Mar 6th, 2012 @ 1:40 pm

Must Have Apps: Charm Helps Manage Long Term Relationships and Business Contacts

There are basically two types of people those that are good at dealing with long term relationships and those that aren’t. Now, I’m pretty good at staying in contact with the people around me, which, self-admittedly, isn’t too hard because they’re right there. I, however, suck at keeping up with folks that live a city or a few states away. You know the folks that you always mean to call but never quite get around to it.

Charm aims to fix this problem and is best described as a relationship manager. Charm helps remind you to casually contact and stay in touch with your friends that you like, but that you don’t speak too that often.

Charm is best described as a relationship management app.

Charm is essentially a tool for keeping track of your contact with someone and, in some ways, feels like some contact management systems that are used for big businesses. Charm lets you choose any one of your contacts and then lets you define your relationship with them in a really smart way. Obviously this app is intended for those folks that you consider friends but whom you may have a difficult time keeping up with.

Setting up a contact is easy since Charm integrates directly with your Phone Contacts, so you only need to tap the add person button at the top and select the contact you want.

Charm lets you define a number of parameters for each of your relationships.

Setting up your relationships is probably the coolest part of Charm because there are literally too many options to list. One of the best is the app’s “Conversational Tone” that helps you draft messages that are more casual or formal depending on the contact. Charm also lets you set a contact frequency, which will remind you to contact that person daily to every few weeks if you like.

Charm also has a number of options for suggestions, which automate the process of staying in touch, some of which will be more useful than others — e.g. reminding you to call or e-mail your contact vs (awkwardly) suggesting a gift for them based on their interests.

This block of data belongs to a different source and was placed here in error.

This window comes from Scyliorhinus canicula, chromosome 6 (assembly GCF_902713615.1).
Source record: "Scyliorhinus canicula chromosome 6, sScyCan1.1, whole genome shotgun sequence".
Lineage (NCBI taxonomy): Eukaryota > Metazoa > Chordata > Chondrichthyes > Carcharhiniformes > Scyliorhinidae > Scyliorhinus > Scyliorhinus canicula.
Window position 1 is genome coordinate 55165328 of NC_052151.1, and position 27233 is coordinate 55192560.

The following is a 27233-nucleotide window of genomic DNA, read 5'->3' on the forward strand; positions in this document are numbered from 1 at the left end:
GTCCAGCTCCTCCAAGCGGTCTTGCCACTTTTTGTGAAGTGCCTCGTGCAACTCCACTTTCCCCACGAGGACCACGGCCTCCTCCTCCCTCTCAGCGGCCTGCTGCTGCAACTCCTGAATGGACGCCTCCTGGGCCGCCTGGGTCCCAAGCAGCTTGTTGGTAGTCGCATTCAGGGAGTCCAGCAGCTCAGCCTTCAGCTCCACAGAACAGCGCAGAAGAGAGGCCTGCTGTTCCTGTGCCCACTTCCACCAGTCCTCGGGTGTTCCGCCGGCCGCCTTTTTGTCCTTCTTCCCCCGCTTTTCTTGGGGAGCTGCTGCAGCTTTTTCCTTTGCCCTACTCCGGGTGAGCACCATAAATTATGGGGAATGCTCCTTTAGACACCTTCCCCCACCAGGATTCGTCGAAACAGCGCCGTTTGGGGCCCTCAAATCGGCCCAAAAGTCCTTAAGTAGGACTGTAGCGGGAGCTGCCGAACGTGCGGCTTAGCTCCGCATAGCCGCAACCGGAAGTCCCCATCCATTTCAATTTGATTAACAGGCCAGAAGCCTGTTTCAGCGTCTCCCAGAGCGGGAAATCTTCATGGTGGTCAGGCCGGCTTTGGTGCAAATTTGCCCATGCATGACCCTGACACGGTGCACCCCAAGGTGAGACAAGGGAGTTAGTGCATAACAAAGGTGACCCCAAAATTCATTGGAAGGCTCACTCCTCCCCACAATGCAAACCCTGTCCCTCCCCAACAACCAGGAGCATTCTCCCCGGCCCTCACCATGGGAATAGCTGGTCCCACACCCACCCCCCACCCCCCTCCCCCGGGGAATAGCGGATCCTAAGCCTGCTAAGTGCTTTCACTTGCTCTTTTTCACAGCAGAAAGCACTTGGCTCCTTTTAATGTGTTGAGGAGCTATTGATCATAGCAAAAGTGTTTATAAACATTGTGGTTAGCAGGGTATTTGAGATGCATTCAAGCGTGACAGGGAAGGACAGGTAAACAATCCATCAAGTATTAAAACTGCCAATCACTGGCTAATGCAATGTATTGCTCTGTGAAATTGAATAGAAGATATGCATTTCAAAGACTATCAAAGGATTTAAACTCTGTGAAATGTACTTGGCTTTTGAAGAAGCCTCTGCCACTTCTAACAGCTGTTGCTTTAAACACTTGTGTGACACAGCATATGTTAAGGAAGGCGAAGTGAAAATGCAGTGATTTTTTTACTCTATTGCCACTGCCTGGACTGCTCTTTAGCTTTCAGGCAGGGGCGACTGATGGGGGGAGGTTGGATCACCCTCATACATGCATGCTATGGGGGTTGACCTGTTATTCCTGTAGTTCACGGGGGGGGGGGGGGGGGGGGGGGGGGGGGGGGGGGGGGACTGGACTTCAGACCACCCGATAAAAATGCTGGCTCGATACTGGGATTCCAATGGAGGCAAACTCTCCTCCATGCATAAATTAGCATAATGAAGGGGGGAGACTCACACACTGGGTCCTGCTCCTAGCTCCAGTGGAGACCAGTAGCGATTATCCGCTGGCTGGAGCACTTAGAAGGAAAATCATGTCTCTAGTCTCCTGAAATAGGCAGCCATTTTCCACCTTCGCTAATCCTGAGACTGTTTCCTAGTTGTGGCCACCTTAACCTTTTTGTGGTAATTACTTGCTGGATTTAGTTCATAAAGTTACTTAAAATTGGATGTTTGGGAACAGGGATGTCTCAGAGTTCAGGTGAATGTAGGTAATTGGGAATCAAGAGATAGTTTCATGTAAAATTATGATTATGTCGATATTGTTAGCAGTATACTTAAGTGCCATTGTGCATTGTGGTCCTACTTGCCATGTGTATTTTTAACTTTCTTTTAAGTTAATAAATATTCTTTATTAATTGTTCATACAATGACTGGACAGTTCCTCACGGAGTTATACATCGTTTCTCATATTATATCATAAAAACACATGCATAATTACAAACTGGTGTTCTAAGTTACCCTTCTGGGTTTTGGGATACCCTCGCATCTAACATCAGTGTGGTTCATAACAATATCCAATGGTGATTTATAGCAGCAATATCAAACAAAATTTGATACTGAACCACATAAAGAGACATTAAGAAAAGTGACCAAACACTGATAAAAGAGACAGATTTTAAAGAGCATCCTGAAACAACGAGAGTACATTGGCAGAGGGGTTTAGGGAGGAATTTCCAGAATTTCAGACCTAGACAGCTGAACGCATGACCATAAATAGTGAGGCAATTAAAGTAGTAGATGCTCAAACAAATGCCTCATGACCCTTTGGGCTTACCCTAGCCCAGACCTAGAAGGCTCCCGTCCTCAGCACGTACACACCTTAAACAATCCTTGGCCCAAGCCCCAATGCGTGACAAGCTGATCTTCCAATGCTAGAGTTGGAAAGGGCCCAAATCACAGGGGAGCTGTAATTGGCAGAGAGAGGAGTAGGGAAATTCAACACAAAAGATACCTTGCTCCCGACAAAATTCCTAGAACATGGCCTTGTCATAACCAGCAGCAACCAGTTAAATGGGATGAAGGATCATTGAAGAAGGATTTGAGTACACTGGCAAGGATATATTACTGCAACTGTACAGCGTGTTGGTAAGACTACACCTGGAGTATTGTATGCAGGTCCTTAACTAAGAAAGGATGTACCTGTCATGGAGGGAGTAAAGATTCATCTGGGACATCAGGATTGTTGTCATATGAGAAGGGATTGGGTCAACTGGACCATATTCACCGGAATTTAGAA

Once you have a contact set up you get the real meat and potatoes of Charm. All your contacts are display in a list or snaz-o grid format and clicking one will bring up the skinny on when you should be giving that person a ring or e-mail along with their birthday and any interests they have. I decided to set one up for Esra since she’ll probably be the one editing this post and may be nicer in her daily e-mail about my horrid writing style.

Charm grid layout is great for visualizing your relationships.

Charm’s layout is both clean and simple, but the app does a terrible job at handling contact photos. Tapping your contacts photos will bring up all the options for contacting them (e.g. Call, E-mail, Facebook, etc). You can also enter in whatever interests you think your contact has, which serve as the basis for choosing a gift. Again, this is an incredibly awkward feature that practically no one will use.

The Charm view for individual contact is great, but the photos look like ass.

The real genius behind Charm is that it only offers you suggestions — not hard dates. This means that it acts more as a passive reminder to call someone when you have time. Charm is casual and loose, just like relationships sometimes are.


The Wrap Up

For anyone that has a difficult time remembering to keep in touch with their friends, or even business contacts, Charm is a must have download. Other than my gripes about it’s poor handling of photos and awkward use of gift suggestions, Charm is a fantastic way to touch base with your friends and the app is simple enough that anyone can set up a contact in a matter of seconds.

Charm is very new, so expect the developers to release frequent updates (which they already have) to continue to improve the app.

Free: Charm

Android Static Rating
Out Of 5

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